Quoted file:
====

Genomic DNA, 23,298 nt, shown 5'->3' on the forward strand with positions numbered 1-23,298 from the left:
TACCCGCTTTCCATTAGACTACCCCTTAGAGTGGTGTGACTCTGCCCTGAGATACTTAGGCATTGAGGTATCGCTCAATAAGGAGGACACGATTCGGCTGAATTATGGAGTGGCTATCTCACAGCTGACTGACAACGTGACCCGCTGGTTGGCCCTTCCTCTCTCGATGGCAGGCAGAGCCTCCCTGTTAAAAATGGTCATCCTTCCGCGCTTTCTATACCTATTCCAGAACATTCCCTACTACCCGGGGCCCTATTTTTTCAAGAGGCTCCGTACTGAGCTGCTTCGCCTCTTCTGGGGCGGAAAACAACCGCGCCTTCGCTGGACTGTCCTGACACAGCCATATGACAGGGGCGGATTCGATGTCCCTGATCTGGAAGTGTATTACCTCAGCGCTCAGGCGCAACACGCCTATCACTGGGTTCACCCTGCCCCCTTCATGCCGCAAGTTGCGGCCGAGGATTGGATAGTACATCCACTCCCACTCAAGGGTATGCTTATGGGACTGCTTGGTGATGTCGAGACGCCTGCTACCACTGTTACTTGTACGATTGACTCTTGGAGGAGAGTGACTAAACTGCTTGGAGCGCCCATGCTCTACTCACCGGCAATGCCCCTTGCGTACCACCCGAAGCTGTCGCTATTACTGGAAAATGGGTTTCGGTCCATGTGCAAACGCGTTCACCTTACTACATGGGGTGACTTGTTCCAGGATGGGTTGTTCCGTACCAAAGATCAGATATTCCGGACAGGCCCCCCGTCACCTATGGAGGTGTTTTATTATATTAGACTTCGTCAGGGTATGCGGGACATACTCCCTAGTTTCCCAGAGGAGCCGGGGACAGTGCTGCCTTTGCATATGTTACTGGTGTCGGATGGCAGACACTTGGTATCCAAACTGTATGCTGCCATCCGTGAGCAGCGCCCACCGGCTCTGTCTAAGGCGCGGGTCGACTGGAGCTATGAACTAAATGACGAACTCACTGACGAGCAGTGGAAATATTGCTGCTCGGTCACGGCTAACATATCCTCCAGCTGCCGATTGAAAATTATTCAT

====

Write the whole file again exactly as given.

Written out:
Genomic DNA, 23,298 nt, shown 5'->3' on the forward strand with positions numbered 1-23,298 from the left:
TACCCGCTTTCCATTAGACTACCCCTTAGAGTGGTGTGACTCTGCCCTGAGATACTTAGGCATTGAGGTATCGCTCAATAAGGAGGACACGATTCGGCTGAATTATGGAGTGGCTATCTCACAGCTGACTGACAACGTGACCCGCTGGTTGGCCCTTCCTCTCTCGATGGCAGGCAGAGCCTCCCTGTTAAAAATGGTCATCCTTCCGCGCTTTCTATACCTATTCCAGAACATTCCCTACTACCCGGGGCCCTATTTTTTCAAGAGGCTCCGTACTGAGCTGCTTCGCCTCTTCTGGGGCGGAAAACAACCGCGCCTTCGCTGGACTGTCCTGACACAGCCATATGACAGGGGCGGATTCGATGTCCCTGATCTGGAAGTGTATTACCTCAGCGCTCAGGCGCAACACGCCTATCACTGGGTTCACCCTGCCCCCTTCATGCCGCAAGTTGCGGCCGAGGATTGGATAGTACATCCACTCCCACTCAAGGGTATGCTTATGGGACTGCTTGGTGATGTCGAGACGCCTGCTACCACTGTTACTTGTACGATTGACTCTTGGAGGAGAGTGACTAAACTGCTTGGAGCGCCCATGCTCTACTCACCGGCAATGCCCCTTGCGTACCACCCGAAGCTGTCGCTATTACTGGAAAATGGGTTTCGGTCCATGTGCAAACGCGTTCACCTTACTACATGGGGTGACTTGTTCCAGGATGGGTTGTTCCGTACCAAAGATCAGATATTCCGGACAGGCCCCCCGTCACCTATGGAGGTGTTTTATTATATTAGACTTCGTCAGGGTATGCGGGACATACTCCCTAGTTTCCCAGAGGAGCCGGGGACAGTGCTGCCTTTGCATATGTTACTGGTGTCGGATGGCAGACACTTGGTATCCAAACTGTATGCTGCCATCCGTGAGCAGCGCCCACCGGCTCTGTCTAAGGCGCGGGTCGACTGGAGCTATGAACTAAATGACGAACTCACTGACGAGCAGTGGAAATATTGCTGCTCGGTCACGGCTAACATATCCTCCAGCTGCCGATTGAAAATTATTCAT